When the ancient Polynesians invented surfing, they often used a paddle to help them navigate. Fast-forward a few millennia, and Stand-Up Paddleboarding, or SUP, finds itself trendy again. Part of its increasing popularity is that standing upright allows surfers to spot waves more easily and thus catch more of them, multiplying the fun factor. Paddling back to the wave becomes less of a strain as well. The ability to cruise along on flat inland water, surveying the sights, is another advantage. Finally, its a good core workout. If youre sold on the idea, schedule an intro SUP lesson, free with board and paddle rental, and you may find yourself riding the waves like a Polynesian king.More
In the past 30 years, light artists have reimagined an art form that has always had the ability to turn the night sky, or a simple window, into luminescence. Last fall, the Yerba Buena Center for the Arts turned its southern glass wall into a parade of sound-sensing lights, Lightswarm, that changes with the movements of nearby people and things. Future Cities Lab, the San Francisco design company behind Lightswarm, has originated another notable light sculpture. Located by the YBCA's steps at 701 Mission, Murmur Wall will light up in arresting ways as it incorporates local trending search engine results and social media postings. Onlookers can offer their own contributions, which will feed into the Murmur Wall's data stream and light up the sculpture. What's trending in San Francisco? If you're walking by the YBCA, you can see firsthand — at least through light patterns that reflect the city's volatile internet habits.
Murmur Wall debuts Thursday at 6 p.m. and continues through May 31, 2017, at Yerba Buena Center for the Arts, 701 Mission St., S.F. Free; 415-978-2700 or ybca.org. More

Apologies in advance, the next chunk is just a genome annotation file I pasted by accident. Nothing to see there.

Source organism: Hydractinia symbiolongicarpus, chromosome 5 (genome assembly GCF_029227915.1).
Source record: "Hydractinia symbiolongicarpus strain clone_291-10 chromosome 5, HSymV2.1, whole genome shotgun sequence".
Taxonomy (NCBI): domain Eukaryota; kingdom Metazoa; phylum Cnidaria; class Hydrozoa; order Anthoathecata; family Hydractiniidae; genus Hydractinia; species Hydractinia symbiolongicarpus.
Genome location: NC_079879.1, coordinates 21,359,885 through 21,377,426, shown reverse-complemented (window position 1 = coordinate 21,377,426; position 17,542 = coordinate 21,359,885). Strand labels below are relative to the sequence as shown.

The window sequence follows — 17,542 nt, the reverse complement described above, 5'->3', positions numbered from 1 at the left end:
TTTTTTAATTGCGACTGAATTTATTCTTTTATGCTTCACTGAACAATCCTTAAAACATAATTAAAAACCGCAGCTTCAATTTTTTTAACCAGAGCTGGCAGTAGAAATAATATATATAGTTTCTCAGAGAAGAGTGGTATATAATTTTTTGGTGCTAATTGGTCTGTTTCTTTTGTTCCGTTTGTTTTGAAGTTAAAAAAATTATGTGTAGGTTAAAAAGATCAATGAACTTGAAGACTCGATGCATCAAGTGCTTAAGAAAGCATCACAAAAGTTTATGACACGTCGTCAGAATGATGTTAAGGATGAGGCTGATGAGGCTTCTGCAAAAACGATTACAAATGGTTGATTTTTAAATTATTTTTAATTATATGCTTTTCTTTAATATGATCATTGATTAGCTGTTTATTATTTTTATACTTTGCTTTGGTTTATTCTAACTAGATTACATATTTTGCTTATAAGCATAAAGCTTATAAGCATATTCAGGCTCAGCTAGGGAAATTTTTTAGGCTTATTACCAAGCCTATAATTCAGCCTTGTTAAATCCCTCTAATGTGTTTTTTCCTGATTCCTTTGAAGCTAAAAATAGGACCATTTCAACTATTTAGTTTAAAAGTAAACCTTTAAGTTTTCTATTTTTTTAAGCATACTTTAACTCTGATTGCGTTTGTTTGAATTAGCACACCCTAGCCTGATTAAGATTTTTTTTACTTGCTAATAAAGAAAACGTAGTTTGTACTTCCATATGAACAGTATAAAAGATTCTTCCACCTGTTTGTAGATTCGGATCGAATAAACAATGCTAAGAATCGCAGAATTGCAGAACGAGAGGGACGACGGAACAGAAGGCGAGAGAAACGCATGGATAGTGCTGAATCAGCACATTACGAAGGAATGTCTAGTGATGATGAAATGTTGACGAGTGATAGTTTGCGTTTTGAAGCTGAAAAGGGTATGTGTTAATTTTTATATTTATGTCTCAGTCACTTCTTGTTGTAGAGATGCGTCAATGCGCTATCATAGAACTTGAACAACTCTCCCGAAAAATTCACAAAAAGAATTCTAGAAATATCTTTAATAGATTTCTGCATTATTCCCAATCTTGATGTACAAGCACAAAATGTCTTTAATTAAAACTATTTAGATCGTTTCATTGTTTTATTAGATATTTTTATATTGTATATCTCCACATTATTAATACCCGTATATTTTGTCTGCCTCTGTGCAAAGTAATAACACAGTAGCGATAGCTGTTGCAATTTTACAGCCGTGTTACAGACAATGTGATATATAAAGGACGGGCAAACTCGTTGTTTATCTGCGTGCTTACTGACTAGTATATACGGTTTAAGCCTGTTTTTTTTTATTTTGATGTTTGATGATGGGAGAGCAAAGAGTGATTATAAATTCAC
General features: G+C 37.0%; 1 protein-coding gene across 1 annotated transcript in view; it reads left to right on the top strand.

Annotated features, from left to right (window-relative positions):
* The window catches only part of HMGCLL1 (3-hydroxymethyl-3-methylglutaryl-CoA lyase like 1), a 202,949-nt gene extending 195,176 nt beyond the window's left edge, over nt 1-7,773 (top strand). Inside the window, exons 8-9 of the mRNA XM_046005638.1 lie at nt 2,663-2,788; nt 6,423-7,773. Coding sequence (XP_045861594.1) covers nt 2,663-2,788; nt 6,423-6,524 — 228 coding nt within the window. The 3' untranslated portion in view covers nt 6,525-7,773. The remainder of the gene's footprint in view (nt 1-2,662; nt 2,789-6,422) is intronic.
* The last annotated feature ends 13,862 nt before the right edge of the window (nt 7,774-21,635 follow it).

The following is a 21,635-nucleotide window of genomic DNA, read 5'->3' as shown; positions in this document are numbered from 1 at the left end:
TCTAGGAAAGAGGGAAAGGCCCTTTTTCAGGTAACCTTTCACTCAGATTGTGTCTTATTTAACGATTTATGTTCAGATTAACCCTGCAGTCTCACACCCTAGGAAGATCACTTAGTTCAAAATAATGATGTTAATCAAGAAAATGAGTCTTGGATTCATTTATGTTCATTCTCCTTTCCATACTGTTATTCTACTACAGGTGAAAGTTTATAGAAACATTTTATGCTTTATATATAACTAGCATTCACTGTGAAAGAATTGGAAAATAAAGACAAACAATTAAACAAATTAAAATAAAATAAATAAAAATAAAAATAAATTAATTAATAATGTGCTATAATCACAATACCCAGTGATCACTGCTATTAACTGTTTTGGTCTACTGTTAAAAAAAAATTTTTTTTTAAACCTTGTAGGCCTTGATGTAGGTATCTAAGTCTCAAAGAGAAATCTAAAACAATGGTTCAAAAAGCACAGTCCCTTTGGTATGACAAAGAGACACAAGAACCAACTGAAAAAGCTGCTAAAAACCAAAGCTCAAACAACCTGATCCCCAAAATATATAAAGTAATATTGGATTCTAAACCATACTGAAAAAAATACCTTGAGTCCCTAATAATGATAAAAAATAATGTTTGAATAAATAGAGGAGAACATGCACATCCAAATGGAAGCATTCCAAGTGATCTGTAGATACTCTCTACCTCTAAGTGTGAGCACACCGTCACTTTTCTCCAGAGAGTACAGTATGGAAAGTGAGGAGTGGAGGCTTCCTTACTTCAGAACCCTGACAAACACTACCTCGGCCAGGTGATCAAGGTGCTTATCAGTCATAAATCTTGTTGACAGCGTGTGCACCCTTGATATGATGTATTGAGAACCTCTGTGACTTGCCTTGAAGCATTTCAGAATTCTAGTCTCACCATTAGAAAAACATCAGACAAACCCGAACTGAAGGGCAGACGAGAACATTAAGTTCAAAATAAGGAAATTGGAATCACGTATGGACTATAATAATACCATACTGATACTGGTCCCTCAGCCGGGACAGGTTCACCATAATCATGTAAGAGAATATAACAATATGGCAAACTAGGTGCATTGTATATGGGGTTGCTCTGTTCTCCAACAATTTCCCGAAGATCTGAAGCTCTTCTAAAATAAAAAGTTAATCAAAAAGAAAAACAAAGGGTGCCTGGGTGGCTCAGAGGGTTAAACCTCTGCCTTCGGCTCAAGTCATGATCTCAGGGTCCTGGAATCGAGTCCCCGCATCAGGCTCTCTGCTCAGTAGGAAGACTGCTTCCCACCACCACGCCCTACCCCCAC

Because not everyone can shell out a week's worth of rent on the edible art of a hand-tweezed tasting menu, veteran restaurateur Kash Feng (owner of Michelin-starred Omakase) and consulting chef Shin Aoki (formally of Michelin-starred Kaigetsu) bring you Okane — legit Japanese fare for epicures of the 99 percent.
Pour one out for one of the all-time greats of soul music, self-proclaimed King of Rock 'n' Soul Solomon Burke, who died yesterday in the Netherlands, according to CNN and others.
Burke, 70, died of natural causes early Sunday morning on a plane at Amsterdam's Schiphol Airport, according to the AP. He was to perform a sold-out show there in a converted church.
A huge man with a huge, powerful voice, Burke helped refine the mix of gospel, country, and pop that became 1960s soul. His singing and songwriting talents earn him a spot in the genre's pantheon next to legends like Otis Redding and James Brown, but Burke never had a Top 20 hit.
The onetime preacher, licensed mortician, and Rock 'n' Roll Hall of Famer only won his first Grammy in 2002, with the comeback album "Don't Give Up On Me," which was released by the blues/indie-rock label Fat Possum.
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Burke in Los Angeles in 2008
One of Burke's best songs, "Everybody Needs Somebody To Love," was covered by the Rolling Stones and by actors Dan Aykroyd and John Belushi in the 1980 film The Blues Brothers. He also wrote and sang the hit "Cry To Me," which ran up the charts again in 1987, 25 years after its original release, after it was used in the 1987 Patrick Swayze film Dirty Dancing.
Burke's "Got to Get You off My Mind" played a key role in Nick Hornby's classic (for music nerds, anyway) novel High Fidelity, sparking the relationship between the main character, Rob, and his girlfriend Laura. (The song wasn't mentioned in the film adaptation, although Burke was referred to in several places.)
Never remunerated or widely known the way some of his peers in '60s soul were, Burke continued to perform live until the end of his life. In later years, he belted his room-shaking songs while seated in a giant red throne onstage.
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We'd love to hear any memories you have of the man and his music in the comments section.
Sub Pop recording artists 'clipping.' brought their brand of noise-driven experimental hip hop to the closing night of 2016's San Francisco Electronic Music Fest this past Sunday. The packed Brava Theater hosted an initially seated crowd that ended the night jumping and dancing against the front of the stage. The trio performed a set focused on their recently released Sci-Fi Horror concept album, 'Splendor & Misery', then delved into their dancier and more aggressive back catalogue, and recent single 'Wriggle'.
Opening performances included local experimental electronic duo 'Tujurikkuja' and computer music artist 'Madalyn Merkey.'"